That's about 60% of the net worth of the country held by the top 5% (left chart).
And remember that huge debt problem we have—with hundreds of millions of Americans indebted up to their eyeballs? Well, the top 1% doesn't have that problem. They only own 5% of the country's debt.
And then there are taxes... It's a great time to make a boatload of money, because taxes on the nation's highest-earners are close to the lowest they've ever been.
The aggregate tax rate for the top 1% is lower than for the next 9%—and not much higher than it is for pretty much everyone else.
As the nation's richest people often point out, they do pay the lion's share of taxes in the country: The richest 20% pay 64% of the total taxes. (Lower bar). Of course, that's because they also make most of the money. (Top bar).
And now we come to the type of American corporation that gets—and deserves—a big share of the blame: The banks. Willie Sutton once explained that the reason he robbed banks was because "that's where the money is." The man knew what he was talking about.
Remember back in the financial crisis, when we bailed out the banks? Yes, and remember the REASON we bailed out the banks? The REASON we had to bail out the banks was so that they could keep lending to American businesses. Without that lending, we were told, society would collapse. So, did the banks keep lending?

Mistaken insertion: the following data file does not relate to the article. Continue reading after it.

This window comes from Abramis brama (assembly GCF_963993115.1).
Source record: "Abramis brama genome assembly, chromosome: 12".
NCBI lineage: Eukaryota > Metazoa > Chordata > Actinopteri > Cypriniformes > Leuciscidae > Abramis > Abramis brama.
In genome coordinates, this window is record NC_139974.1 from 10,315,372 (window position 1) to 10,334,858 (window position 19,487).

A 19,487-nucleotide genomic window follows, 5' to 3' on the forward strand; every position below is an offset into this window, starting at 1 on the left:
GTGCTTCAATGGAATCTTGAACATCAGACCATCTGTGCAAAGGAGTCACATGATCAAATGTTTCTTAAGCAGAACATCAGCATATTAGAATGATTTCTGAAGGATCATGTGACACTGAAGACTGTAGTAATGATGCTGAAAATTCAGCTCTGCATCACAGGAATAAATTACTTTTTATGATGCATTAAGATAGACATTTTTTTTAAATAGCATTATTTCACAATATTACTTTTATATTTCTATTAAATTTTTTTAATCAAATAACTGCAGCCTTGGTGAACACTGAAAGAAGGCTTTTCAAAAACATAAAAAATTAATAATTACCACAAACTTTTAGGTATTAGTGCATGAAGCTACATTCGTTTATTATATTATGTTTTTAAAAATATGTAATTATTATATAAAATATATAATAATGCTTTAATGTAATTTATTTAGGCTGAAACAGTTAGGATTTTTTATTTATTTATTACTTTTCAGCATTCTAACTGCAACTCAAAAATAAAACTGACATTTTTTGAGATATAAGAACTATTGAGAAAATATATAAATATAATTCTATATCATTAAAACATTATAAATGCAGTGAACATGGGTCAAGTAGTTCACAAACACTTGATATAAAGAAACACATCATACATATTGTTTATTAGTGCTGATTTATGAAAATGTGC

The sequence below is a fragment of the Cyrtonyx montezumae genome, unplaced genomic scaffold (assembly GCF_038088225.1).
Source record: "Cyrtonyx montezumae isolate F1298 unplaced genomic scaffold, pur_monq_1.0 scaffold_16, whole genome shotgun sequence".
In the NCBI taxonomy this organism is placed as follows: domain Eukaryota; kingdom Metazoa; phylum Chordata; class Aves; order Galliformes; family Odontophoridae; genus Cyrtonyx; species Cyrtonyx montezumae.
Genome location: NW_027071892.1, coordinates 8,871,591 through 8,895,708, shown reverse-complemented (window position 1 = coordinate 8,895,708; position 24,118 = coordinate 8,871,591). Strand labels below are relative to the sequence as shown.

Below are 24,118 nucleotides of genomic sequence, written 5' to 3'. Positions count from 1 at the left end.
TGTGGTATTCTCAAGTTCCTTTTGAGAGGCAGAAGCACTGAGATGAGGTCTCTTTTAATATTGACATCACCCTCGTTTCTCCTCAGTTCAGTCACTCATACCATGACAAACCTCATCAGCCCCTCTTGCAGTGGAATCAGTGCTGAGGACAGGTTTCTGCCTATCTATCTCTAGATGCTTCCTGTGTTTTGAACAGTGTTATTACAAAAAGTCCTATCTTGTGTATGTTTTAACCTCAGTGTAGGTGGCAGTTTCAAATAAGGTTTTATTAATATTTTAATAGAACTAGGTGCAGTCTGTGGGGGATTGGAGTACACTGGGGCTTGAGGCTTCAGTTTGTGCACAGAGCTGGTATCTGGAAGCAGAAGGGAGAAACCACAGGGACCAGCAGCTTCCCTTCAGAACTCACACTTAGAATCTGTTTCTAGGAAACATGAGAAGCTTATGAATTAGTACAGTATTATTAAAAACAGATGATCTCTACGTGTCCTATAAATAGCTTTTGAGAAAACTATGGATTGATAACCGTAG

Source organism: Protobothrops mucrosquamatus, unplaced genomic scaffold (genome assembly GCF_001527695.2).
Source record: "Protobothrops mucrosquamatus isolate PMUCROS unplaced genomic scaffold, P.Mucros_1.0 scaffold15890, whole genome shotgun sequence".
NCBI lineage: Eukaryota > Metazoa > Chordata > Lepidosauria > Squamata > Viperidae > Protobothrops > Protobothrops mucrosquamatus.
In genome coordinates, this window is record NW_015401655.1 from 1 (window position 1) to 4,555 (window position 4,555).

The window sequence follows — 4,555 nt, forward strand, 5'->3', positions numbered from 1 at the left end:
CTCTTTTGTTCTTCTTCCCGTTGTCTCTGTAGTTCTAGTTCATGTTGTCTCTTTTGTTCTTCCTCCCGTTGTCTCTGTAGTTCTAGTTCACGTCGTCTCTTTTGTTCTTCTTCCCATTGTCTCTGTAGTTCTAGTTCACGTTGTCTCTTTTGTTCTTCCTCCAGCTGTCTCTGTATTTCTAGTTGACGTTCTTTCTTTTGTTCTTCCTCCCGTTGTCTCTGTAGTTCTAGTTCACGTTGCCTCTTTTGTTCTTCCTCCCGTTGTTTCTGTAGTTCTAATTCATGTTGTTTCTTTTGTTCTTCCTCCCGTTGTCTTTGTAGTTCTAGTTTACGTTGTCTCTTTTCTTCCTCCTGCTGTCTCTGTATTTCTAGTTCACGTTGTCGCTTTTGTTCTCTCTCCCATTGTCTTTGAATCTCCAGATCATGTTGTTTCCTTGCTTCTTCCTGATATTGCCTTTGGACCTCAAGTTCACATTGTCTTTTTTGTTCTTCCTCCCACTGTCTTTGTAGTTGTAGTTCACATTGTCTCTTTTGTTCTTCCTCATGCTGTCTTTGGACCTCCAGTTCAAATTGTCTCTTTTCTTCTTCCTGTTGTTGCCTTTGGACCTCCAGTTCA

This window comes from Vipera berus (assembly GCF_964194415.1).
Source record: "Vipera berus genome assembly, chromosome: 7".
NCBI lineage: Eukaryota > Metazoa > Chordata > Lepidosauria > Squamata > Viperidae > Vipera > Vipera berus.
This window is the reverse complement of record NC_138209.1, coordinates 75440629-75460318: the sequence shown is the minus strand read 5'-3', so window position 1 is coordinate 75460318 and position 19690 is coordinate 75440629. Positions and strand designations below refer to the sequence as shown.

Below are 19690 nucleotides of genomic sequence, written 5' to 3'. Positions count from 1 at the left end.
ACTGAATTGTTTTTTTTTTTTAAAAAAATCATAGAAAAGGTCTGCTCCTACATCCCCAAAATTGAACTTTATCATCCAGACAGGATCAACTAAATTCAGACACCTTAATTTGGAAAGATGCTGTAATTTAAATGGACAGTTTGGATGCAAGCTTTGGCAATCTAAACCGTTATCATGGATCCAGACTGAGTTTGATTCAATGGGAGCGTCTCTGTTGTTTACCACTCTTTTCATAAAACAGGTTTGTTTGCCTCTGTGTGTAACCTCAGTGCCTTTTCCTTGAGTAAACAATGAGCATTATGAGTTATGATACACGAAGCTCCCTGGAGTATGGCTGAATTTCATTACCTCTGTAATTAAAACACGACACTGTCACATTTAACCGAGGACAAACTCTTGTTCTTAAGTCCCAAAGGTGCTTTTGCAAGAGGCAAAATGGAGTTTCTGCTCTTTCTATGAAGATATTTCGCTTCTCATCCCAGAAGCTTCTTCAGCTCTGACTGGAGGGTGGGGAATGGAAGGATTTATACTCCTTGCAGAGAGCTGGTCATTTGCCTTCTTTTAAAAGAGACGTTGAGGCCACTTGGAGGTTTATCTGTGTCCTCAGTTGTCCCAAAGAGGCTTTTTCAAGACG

Um, no. Bank lending dropped sharply, and it has yet to recover.
So, what have banks been doing since 2007 if not lending money to American companies? Lending money to America's government! By buying risk-free Treasury bonds and other government-guaranteed securities.
And, remarkably, they've also been collecting interest on money they are NOT lending—the "excess reserves" they have at the Fed. Back in the financial crisis, the Fed decided to help bail out the banks by paying them interest on this money that they're not lending. And they're happily still collecting it. (It's AWESOME to be a bank.)
Meanwhile, of course, the banks are able to borrow money FOR FREE. Because the Fed has slashed rates to basically zero. And the banks have slashed the rates they pay on deposits to basically zero. So they can have all the money they want—for nearly free!
When you can borrow money for nothing, and lend it back to the government risk-free for a few percentage points, you can COIN MONEY. And the banks are doing that. According to IRA, the "net interest margin" made by US banks in the first six months of this year is $211 Billion. Nice!
And that has helped produce $58 billion of profit in the first six months of the year.
And it has helped generate near-record financial sector profits—while the rest of the country struggles with its (U3 9%; U6 17%) unemployment rate.
And these profits are getting back toward a record as a percentage of all corporate profits.
And those profits, of course, are AFTER the banks have paid their bankers. And it's still great to be a banker. The average banker in New York City made $361,330 in 2010. Not bad!
This average Wall Street salary was 6X the average private-sector salary (which, in turn, is actually lower than the average government salary, but that's a different issue).
So it REALLY doesn't suck to be a banker.
And so, in conclusion, we'll end with another look at the "money shot"—the one overarching reason the Wall Street protesters are so upset: Wages as a percent of the economy. Again, it's basically the lowest it has ever been.
So now you know!